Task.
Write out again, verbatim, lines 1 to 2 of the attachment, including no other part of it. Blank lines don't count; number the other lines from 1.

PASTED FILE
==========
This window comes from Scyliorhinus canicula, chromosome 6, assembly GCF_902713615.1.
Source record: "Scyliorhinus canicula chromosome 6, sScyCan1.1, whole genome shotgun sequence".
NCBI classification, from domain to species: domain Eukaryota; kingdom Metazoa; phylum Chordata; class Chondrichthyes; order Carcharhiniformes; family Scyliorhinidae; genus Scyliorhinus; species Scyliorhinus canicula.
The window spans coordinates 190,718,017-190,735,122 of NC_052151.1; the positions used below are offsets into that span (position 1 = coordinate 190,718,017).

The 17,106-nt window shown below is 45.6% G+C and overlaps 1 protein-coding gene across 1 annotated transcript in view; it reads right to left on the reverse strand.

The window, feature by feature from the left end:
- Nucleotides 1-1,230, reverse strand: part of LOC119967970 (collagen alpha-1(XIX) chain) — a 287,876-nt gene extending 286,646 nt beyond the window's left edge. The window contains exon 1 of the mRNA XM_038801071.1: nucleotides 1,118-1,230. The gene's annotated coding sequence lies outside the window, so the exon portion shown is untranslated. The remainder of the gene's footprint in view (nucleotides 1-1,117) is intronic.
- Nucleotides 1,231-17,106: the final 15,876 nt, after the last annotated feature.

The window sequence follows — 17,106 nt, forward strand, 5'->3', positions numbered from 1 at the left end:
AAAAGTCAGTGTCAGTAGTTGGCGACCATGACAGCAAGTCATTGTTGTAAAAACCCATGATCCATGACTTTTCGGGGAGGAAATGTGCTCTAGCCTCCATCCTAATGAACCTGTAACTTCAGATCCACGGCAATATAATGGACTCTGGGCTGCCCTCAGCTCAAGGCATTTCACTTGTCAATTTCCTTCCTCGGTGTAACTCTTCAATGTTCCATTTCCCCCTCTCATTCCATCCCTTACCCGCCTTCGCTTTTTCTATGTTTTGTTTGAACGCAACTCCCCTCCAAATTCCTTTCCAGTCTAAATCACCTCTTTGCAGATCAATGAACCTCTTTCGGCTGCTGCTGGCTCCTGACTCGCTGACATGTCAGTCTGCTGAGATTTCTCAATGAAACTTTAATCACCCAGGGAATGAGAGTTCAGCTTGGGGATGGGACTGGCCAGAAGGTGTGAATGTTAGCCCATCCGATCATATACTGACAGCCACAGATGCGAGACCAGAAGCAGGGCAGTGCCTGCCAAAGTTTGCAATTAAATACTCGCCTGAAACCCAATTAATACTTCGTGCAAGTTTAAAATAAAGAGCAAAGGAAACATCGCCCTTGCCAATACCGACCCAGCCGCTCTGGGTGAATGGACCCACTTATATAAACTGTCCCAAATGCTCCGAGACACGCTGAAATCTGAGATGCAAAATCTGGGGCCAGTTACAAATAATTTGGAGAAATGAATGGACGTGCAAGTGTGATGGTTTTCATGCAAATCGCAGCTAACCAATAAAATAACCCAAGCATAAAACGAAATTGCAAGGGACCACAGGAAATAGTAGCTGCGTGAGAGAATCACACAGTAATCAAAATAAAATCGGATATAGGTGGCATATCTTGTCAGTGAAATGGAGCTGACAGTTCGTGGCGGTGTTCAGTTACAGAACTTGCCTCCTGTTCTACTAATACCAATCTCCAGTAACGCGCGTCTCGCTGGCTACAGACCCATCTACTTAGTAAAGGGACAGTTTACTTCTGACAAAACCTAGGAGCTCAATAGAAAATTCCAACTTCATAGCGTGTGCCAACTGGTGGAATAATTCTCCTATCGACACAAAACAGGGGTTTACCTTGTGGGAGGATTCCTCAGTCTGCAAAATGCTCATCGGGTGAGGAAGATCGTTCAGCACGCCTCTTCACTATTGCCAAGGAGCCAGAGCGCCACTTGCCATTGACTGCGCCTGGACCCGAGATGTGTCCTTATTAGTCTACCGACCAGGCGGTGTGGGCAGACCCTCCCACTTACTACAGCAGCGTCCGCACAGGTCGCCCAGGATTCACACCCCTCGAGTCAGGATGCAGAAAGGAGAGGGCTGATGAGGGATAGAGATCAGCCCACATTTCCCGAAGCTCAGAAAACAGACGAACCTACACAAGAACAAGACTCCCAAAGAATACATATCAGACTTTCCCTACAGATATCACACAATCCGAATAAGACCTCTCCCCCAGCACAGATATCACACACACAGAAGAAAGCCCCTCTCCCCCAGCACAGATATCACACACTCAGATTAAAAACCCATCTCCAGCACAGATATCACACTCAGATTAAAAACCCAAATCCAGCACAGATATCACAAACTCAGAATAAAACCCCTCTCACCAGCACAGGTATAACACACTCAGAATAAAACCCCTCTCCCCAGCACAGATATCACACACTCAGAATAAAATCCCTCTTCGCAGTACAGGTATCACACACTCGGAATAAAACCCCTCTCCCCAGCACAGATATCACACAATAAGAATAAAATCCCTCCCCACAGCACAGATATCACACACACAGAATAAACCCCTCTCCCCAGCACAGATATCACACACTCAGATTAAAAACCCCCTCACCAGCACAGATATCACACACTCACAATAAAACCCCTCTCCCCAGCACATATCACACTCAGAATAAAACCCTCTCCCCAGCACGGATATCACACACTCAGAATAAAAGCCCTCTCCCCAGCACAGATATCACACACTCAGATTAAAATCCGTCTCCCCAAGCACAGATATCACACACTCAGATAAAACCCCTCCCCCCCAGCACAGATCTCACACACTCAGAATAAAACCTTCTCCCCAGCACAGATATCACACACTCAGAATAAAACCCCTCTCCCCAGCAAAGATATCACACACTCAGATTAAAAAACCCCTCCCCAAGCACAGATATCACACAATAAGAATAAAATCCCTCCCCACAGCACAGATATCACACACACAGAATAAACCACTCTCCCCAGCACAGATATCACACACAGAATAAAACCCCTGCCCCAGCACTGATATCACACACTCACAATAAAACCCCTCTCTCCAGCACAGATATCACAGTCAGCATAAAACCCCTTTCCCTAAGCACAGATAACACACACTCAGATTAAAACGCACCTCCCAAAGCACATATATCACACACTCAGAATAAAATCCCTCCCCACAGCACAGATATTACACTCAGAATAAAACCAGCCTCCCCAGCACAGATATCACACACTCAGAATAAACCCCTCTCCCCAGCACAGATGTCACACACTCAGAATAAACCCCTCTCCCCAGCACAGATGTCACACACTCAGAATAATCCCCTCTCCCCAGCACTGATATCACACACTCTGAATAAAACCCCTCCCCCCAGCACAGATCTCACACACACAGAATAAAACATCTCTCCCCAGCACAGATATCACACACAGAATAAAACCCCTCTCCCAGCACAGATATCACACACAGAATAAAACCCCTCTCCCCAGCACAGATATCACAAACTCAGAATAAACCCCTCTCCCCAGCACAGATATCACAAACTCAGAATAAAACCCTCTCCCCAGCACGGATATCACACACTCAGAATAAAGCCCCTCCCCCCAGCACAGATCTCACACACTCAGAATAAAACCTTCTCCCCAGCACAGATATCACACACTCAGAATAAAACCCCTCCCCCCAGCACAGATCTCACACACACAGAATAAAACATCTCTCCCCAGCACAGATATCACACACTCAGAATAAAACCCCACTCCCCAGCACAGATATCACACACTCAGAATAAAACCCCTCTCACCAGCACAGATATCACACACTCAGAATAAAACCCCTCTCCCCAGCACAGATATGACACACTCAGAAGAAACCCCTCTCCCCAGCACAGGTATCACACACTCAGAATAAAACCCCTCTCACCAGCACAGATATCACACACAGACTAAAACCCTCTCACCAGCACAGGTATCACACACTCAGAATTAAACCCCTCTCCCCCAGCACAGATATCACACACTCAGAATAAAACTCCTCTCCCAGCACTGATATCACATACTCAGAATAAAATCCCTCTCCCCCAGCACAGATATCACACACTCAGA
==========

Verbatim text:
This window comes from Scyliorhinus canicula, chromosome 6, assembly GCF_902713615.1.
Source record: "Scyliorhinus canicula chromosome 6, sScyCan1.1, whole genome shotgun sequence".